Zodiac traces the true story of the Zodiac Killer, a man who plagued the streets of Northern California and taunted police and journalists through letters, cyphers, and phone calls in the 1960s and early 1970s.
As you may well know, I really like biopics. Slapping based on a true story will probably draw me into watching just about anything that rolls around. Even better than a biopic is a true crime thriller. I love true crime documentaries, but I really love true crime dramatic films. The Zodiac Killer is one of the greatest unsolved murder mysteries in American history. Unless you believe it’s been Ted Cruz all along. Then mystery solved. But not only did the real Zodiac go on a rampage, he taunted police with haunting letters and threats, sending the whole state on high alert. This film follows the police investigation (Mark Ruffalo and Anthony Edwards) and the reporters (Robert Downey Jr. and Jake Gyllenhaal) who pursued him.
My favorite thing that this movie did was cast different men to play the different sightings of the Zodiac Killer. Since the murderer was never identified, I like how they didn’t push you to any conclusion. If they were all the same guy it would lead you to believe that they were asserting that it was Arthur Leigh Allen (John Carroll Lynch), the prime suspect that came to pass through the investigation. I always thought that was neat tactic that I had never seen used before. Although the plot does hint strongly that Leigh Allen was the Zodiac, it has enough twists in turns that constantly leave the viewer unsure.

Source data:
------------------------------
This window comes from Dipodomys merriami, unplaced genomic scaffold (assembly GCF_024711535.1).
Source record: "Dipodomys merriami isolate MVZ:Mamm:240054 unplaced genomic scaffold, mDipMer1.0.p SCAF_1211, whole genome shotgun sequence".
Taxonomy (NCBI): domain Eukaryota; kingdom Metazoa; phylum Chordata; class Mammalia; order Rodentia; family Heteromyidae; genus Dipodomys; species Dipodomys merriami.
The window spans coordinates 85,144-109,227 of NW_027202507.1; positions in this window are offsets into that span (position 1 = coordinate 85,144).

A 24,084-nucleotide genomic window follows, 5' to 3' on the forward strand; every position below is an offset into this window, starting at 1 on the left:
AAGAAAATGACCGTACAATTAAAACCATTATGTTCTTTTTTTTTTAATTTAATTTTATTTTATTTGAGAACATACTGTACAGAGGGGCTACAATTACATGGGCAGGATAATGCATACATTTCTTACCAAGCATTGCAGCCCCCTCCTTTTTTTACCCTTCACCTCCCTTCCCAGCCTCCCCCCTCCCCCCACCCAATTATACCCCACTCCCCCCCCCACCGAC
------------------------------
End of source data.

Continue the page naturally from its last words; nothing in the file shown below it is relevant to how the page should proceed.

The main focus of the plot ends up leaning to Jake Gyllenhaal’s character Robert Graysmith, who eventually wrote a book detailing the investigation after he became involved during his time at the San Francisco Chronicle. Gyllenhaal gives a great performance as the mild mannered cartoonist who grows obsessed with the unsolved mystery of the infamous serial killer. He portrays the mania he exhibits as he searches for the truth so well and you are pulled into the same mania and eventual frustration that comes from lack of closure.
I would say the only problem with this movie is that it’s two and a half hours. It’s not uninteresting or slow at all, but parts of the story could have easily been shortened or left out. Still, I love this movie. I wish Robert Downey Jr. had a more active role, mostly because I find him a likeable and energetic onscreen presence, but he plays his role extremely well with what screen time he has. Mark Ruffalo is also great as the homicide detective investigating the murders, and the film really captures the chaos that this mysterious killer caused an entire area of California. With serious threats he never carried out, and murders that he did, the Zodiac Killer caused mainstream panic and terrorized the community for years. This film is well developed, well acted, and tells a complicated story in such a visually breathtaking and intense way.
Amy’s Recommendation: 9/10